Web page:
In addition to adapting Chinese pieces, Rea has written several new pieces or revived earlier works. Just as the repertoire crosses eras of Rea’s writing, the band combines generations of players.

Bassist Mike Davidson, long a fixture of Seattle rock and punk, has known Rea since their groundbreaking 1991 concert tour of China with Rea’s band, the Vagaries.

Alicia Allen, Moraine’s violinist, has for several years been Rea’s colleague in the band of the seriously undersung local songster of the bleak, Eric Apoe.

Drummer Jay Jaskot is an old Rea friend, master of many styles, and ultimately a proficient in his own.

Cellist Ruth Davidson is the band’s X-factor. “Ferociously talented,” as Rea puts it, she comes with an impressive classical pedigree and a voracious appetite for instruments – cello, guitar, bass... – and musical styles. She makes, as she puts it, “free improv, speed metal, noise rock, pretty melodies, and comb - Earshot Jazz


The recording of Moraine's first CD is currently underway.


Feeling a bit camera shy


Moraine is an electric-string-quartet-plus-drums that traverses highly irregular musical terrain. Moraine's original compositions draw on influences ranging from adventurous rock to avant-jazz to deconstructed Chinese traditional music and more.

Dennis Rea's adventurous guitar playing blends modern jazz, creative rock, experimental music, and world musical traditions into an approach that is uniquely his own, encompassing haunting lyricism, enigmatic textures, agile improvisation, and the raw dynamism of rock. Over the years Dennis has led or been a key contributor to numerous innovative groups, including Land, Stackpole, Axolotl, Savant, Eric Apoe & They, Identity Crisis, and the Gang of Formosa. He has performed or recorded with such prominent creative musicians as Han Bennink, Hector Zazou, Klaus Schulze, Stuart Dempster, and Chinese rock megastar Cui Jian, as well as members of King Crimson, R.E.M., Pearl Jam, Soundgarden, Ministry, and the Sun Ra Arkestra. He was a finalist for Best Guitarist in the 2005 Seattle Weekly Music Awards, and won a Golden Ear Award for Best Northwest Outside Jazz Group in 2000 as leader of the improvising quartet Stackpole. He is also an accomplished author whose most recent work is the book Live at the Forbidden City: Musical Encounters in China and Taiwan. For more information, see and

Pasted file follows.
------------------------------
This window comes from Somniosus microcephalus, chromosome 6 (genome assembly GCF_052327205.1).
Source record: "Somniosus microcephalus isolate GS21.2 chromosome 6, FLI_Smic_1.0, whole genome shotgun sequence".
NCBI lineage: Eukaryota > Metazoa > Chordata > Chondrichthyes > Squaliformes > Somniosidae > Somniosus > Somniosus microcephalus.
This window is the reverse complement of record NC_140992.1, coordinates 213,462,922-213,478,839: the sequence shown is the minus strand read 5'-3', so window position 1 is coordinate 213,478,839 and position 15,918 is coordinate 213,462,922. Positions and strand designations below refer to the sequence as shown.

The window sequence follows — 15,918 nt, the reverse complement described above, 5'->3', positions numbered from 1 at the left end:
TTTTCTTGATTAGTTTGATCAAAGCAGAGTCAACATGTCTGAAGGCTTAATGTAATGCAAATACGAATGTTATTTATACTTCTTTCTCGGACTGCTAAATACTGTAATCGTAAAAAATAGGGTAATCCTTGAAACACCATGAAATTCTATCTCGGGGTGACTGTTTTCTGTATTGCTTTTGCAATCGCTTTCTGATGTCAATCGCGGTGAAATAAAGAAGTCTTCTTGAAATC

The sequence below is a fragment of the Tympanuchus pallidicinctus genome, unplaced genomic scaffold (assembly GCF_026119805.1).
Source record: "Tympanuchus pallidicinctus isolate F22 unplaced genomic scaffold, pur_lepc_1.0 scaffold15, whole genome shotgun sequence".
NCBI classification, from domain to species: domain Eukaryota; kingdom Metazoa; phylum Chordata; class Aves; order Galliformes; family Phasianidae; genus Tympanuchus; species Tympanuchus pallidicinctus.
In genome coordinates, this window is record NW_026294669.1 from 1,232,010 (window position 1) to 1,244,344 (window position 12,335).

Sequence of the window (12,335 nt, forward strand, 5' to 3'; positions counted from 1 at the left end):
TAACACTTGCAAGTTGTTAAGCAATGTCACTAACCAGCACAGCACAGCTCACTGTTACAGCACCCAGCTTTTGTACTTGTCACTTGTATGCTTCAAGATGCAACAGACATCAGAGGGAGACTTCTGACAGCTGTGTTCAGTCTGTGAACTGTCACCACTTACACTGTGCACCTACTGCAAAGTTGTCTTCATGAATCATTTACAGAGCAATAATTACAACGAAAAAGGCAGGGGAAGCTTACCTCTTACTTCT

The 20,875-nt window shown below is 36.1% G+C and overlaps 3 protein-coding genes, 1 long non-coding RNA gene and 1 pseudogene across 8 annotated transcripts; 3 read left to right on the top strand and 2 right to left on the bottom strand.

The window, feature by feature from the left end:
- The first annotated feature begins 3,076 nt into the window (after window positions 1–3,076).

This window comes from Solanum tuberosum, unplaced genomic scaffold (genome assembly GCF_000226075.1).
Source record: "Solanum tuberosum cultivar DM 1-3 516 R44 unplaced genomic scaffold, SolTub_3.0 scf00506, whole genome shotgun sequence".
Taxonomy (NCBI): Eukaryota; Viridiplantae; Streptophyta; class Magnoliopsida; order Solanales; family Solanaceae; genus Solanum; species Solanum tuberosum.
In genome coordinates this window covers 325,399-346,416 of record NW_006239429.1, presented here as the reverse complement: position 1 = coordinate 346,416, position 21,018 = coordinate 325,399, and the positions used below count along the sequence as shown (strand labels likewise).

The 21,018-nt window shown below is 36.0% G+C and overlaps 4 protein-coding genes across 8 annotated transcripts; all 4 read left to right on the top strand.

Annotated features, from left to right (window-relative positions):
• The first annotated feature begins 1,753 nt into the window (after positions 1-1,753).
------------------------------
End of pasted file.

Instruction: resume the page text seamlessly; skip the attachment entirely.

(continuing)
Born in Nashville, East Coast native Alicia Allen came to Seattle in 1994 and soon began playing electric guitar and violin in local bands Big Sister and X-tra Virgin. She has recorded and toured the country with Jeremy Enigk, performing works from his solo album, Return of the Frog Queen, at the Knitting Factory in New York, the First Avenue Club in Minneapolis, and the 40-Watt Club in Athens, GA. She is often seen playing violin in Seattle with Eric Apoe and They and making cameo appearances with the james dejoie quartet. Playing violin in Daniel Barry’s Walk All Ways has given her a taste of playing latin jazz, and her experience singing with Jim DeJoie’s Safe Behind Glass and Dr. Fleek and his Army of Experimental Children has cemented her love of vocal work.

Ruth Davidson enjoys using her cello, guitar, and bass to make free improv, speed metal, noise rock, pretty melodies, and combinations thereof. In addition to her cello duties in Moraine, she currently serves as bass player for Scary Bear and guitarist for Malak. She formerly served as bassist for Gods Among Men.

In addition to filling the drum chair for Moraine, Jay Jaskot also plays with James Whiton and the Downtown Apostles and the occasional post-lucid martial arts band Iron Kim Style. He previously played a kaleidoscopic range of instrumental rock and jazz with the Brothers of Max Catharsis, Highrize, and State.